|Narendra Krishna Karmarkar|
|Alma mater||Indian Institute of Technology Bombay,California Institute of Technology,University of California, Berkeley|
|Thesis||Coping with NP-Hard Problems (1983)|
|Doctoral advisor||Richard M. Karp |
|Known for||Karmarkar's algorithm|
||This biographical article needs additional citations for verification. (May 2012)|
Narendra Karmarkar was born in a Maharashtrian family in Gwalior. After securing an All India Rank 1 in the Joint Entrance Examination conducted by the prestigious IITs (IIT-JEE), he took admission in the Indian Institute of Technology Bombay. Karmarkar received his B.Tech in Electrical Engineering from IIT Bombay in 1978, M.S. from the California Institute of Technology and Ph.D. in Computer Science from the University of California, Berkeley in 1983 under the supervision of Richard M. Karp.
He invented a polynomial algorithm for linear programming also known as the interior point method. The algorithm is a cornerstone in the field of Linear Programming. He published his famous result in 1984 while he was working for Bell Laboratories in New Jersey. Karmarkar was a professor at the Tata Institute of Fundamental Research in Mumbai. He is currently working on a new architecture for supercomputing.
Karmarkar has received a number of awards:
- Paris Kanellakis Award, 2000 given by The Association for Computing Machinery for "specific theoretical accomplishments that have had a significant and demonstrable effect on the practice of computing".
- Srinivasa Ramanujan Birth Centenary Award for 1999, presented by the Prime Minister of India.
- Distinguished Alumnus Award, Indian Institute of Technology, Bombay, 1996
- Distinguished Alumnus Award, Computer Science and Engineering, University of California, Berkeley (1993)
- Fulkerson Prize in Discrete Mathematics given jointly by the American Mathematical Society & Mathematical Programming Society (1988)
- Fellow of Bell Laboratories (1987- )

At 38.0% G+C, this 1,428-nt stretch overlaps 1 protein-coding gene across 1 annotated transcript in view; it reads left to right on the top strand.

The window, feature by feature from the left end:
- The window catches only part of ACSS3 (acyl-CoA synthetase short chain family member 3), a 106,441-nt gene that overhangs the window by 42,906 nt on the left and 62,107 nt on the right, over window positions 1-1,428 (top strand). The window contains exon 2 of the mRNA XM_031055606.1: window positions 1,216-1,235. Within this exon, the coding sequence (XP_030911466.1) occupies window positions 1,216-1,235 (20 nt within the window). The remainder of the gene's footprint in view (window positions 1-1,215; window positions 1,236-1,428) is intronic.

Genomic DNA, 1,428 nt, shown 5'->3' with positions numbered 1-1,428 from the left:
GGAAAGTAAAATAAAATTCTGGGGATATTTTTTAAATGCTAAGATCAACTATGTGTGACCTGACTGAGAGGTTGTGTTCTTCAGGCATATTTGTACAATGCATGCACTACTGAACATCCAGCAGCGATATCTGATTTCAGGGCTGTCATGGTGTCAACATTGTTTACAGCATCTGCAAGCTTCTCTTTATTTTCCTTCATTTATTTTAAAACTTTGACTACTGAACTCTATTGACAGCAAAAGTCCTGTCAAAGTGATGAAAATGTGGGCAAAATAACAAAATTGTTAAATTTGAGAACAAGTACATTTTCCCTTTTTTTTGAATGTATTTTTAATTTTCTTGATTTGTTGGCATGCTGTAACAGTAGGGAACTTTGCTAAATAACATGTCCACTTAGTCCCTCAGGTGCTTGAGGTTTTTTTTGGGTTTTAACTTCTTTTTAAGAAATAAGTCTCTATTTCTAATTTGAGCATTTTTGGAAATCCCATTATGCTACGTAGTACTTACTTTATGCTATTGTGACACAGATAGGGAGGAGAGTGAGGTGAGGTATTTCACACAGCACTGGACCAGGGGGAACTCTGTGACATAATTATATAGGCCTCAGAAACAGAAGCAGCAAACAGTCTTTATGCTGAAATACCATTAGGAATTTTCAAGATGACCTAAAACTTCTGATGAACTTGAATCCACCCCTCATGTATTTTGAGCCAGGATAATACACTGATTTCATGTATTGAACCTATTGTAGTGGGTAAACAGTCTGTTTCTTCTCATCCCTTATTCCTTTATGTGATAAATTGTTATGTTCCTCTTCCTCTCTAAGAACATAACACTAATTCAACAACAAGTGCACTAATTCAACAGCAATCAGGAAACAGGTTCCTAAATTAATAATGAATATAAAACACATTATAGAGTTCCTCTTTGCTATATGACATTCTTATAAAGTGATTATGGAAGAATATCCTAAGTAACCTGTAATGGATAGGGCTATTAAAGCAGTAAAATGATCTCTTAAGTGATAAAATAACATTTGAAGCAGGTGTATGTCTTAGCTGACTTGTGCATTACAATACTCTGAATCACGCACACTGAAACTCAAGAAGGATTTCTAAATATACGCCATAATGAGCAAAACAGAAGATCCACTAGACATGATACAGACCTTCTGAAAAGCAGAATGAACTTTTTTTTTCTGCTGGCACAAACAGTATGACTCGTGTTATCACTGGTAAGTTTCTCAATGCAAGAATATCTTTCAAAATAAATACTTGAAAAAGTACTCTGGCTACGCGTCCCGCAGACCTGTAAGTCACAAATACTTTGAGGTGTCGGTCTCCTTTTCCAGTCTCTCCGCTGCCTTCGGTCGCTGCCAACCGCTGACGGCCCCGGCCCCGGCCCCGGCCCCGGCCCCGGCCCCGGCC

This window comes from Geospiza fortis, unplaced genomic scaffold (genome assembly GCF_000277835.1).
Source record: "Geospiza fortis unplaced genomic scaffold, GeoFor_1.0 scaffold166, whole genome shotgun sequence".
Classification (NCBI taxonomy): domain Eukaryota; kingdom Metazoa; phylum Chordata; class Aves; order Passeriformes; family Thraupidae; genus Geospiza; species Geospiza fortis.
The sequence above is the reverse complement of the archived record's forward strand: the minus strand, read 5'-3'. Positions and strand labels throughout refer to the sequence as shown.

- Texas Instruments Founders’ Prize (1986)
- Marconi International Young Scientist Award (1985)
- American Academy of Achievement award, presented by former U.S. president (1985)
- Frederick W. Lanchester Prize of the Operations Research Society of America for the Best Published Contributions to Operations Research (1984)
- President of India gold medal, I.I.T. Bombay (1978)
- National Science Talent Award in Mathematics, India (1972, India)
Karmarkar's algorithm solves linear programming problems in polynomial time. These problems are represented by "n" variables and "m" constraints. The previous method of solving these problems consisted of problem representation by an "x" sided solid with "y" vertices, where the solution was approached by traversing from vertex to vertex. Karmarkar's novel method approaches the solution by cutting through the above solid in its traversal. Consequently, complex optimization problems are solved much faster using the Karmarkar algorithm. A practical example of this efficiency is the solution to a complex problem in communications network optimization where the solution time was reduced from weeks to days. His algorithm thus enables faster business and policy decisions. Karmarkar's algorithm has stimulated the development of several interior point methods, some of which are used in current codes for solving linear programs.